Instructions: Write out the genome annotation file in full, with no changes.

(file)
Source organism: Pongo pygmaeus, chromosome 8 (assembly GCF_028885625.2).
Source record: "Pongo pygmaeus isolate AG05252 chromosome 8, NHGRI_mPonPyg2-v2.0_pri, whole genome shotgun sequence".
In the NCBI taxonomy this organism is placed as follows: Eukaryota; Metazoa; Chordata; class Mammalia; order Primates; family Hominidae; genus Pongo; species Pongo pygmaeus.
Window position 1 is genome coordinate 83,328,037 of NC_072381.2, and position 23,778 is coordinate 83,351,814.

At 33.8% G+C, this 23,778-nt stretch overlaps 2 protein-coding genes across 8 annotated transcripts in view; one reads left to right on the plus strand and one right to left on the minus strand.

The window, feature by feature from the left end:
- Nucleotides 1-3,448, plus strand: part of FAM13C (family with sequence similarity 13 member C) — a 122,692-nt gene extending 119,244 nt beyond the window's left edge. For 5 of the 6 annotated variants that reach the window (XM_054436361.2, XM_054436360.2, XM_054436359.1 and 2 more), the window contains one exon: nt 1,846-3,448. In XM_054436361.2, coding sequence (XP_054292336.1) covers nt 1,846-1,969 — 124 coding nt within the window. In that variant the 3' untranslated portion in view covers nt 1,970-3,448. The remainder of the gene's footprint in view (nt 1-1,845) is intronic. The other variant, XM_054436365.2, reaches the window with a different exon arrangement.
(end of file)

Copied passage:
Source organism: Pongo pygmaeus, chromosome 8 (assembly GCF_028885625.2).
Source record: "Pongo pygmaeus isolate AG05252 chromosome 8, NHGRI_mPonPyg2-v2.0_pri, whole genome shotgun sequence".
In the NCBI taxonomy this organism is placed as follows: Eukaryota; Metazoa; Chordata; class Mammalia; order Primates; family Hominidae; genus Pongo; species Pongo pygmaeus.
Window position 1 is genome coordinate 83,328,037 of NC_072381.2, and position 23,778 is coordinate 83,351,814.

At 33.8% G+C, this 23,778-nt stretch overlaps 2 protein-coding genes across 8 annotated transcripts in view; one reads left to right on the plus strand and one right to left on the minus strand.

The window, feature by feature from the left end:
- Nucleotides 1-3,448, plus strand: part of FAM13C (family with sequence similarity 13 member C) — a 122,692-nt gene extending 119,244 nt beyond the window's left edge. For 5 of the 6 annotated variants that reach the window (XM_054436361.2, XM_054436360.2, XM_054436359.1 and 2 more), the window contains one exon: nt 1,846-3,448. In XM_054436361.2, coding sequence (XP_054292336.1) covers nt 1,846-1,969 — 124 coding nt within the window. In that variant the 3' untranslated portion in view covers nt 1,970-3,448. The remainder of the gene's footprint in view (nt 1-1,845) is intronic. The other variant, XM_054436365.2, reaches the window with a different exon arrangement.